It was a ‘Federal Reserve’ day yesterday with chairman Bernanke announcing that there will be no taper regarding the QE program until the end of the year. Stocks and Gold in full throttle spiked upwards in a buoyant climate. Bulls taking the markets control and cornering bears who were either unprotected or to stubborn to cover their positions. The rest are known. S&P made a new all time high by reaching 1729 and closing for the day at 1625. Gold reversed from 1300$ to 1370$ breaking all short-term resistance levels. lost the battle yesterday with Bernanke surprising everyone with the announcement and traders running to cover their short positions. I believe that the sharpness of the rise was mostly because many people (including me) were expecting a double top and a rejection near the highs. Fortunately for us at TRADING2DAY although we anticipated the index reaching 1680-90, we did not expect the latest upward burst towards 1704. At the pull back towards 1695 we changed to neutral once again, as the market signaled a potential final rise towards 1730-40 as analysed in our last post. The following chart is the same from our last post only with updated prices.
No we did not profit from this upward move, but we did not lose either. We are confident that this blow off is temporary and prices will retrace at least 38% of the rise and that is the main reason why we do not want to take part in this bullish ‘feast’. We still believe that the rise will be met with selling as soon as prices complete their topping process around 1740-50. Breaking below 1717 and 1700 will imply the top is in according to our analysis. Selling on signs of weakness is advised but not just yet. Bears have not completed their short covering and I see it is very possible to trade at higher price levels than 1730.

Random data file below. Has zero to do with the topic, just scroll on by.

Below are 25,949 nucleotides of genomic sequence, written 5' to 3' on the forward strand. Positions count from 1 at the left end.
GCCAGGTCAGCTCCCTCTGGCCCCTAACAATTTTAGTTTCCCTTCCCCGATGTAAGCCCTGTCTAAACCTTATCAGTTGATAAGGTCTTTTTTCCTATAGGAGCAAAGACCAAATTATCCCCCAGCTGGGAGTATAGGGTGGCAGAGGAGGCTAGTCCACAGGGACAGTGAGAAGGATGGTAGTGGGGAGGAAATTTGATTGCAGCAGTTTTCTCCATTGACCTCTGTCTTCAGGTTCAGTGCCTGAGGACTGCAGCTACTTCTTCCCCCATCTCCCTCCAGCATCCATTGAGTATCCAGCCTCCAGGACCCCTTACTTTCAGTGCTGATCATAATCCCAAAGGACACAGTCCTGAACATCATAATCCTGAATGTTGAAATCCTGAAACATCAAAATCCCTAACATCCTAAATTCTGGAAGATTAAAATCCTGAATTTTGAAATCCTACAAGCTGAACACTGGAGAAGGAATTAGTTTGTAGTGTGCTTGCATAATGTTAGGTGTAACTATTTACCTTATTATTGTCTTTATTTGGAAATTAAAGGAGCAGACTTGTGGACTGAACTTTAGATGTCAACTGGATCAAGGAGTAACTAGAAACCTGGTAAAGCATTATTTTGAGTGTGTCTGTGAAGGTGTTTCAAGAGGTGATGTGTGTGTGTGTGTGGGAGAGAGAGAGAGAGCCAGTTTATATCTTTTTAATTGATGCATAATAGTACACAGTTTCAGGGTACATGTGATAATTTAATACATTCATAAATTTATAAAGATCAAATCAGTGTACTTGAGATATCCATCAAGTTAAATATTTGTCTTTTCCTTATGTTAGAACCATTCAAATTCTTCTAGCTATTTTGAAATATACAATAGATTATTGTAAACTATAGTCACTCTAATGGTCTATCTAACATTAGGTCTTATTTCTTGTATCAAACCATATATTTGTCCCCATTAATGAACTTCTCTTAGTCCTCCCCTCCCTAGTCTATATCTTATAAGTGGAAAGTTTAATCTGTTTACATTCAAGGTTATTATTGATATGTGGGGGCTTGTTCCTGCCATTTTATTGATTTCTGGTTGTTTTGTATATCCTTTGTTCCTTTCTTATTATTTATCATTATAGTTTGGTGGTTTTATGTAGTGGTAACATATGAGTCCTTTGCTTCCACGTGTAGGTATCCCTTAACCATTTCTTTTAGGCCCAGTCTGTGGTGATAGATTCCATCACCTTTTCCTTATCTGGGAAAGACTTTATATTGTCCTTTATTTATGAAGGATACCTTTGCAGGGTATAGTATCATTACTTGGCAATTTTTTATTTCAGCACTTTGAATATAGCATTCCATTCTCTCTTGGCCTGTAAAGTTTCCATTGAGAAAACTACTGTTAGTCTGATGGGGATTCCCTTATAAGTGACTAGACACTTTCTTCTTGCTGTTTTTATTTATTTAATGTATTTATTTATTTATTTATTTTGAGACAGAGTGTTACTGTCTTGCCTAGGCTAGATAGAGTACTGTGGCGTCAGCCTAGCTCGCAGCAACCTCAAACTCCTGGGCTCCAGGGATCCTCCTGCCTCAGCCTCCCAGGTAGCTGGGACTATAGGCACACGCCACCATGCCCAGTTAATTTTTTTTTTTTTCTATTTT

Short term trend remains up and inside the upward sloping channel hitting its upper boundaries. The 38% Fibonacci retracement is our typical first target for a pull back as we believe that the rise from 1627 is nearly if not already over. For more detailed analysis and comments through our exclusive twitter account for subscribers, become a member today.
A term used to describe a trader (bear) who is expects that a particular asset – be it a commodity, currency or product – to fall in value. The opposite of a ‘bull’.
The idea is that bears attack by getting up on their hind legs and striking their opponents down with their paws, symbolising the fact that they are sellers driving prices down.
Beliefs held by the aforementioned ‘bears’ of the trading world, are described as bearish. Characterised by a generally pessimistic outlook on the state of a given asset, a bearish outlook would suggest that a fall in value is imminent. Opposite of bullish.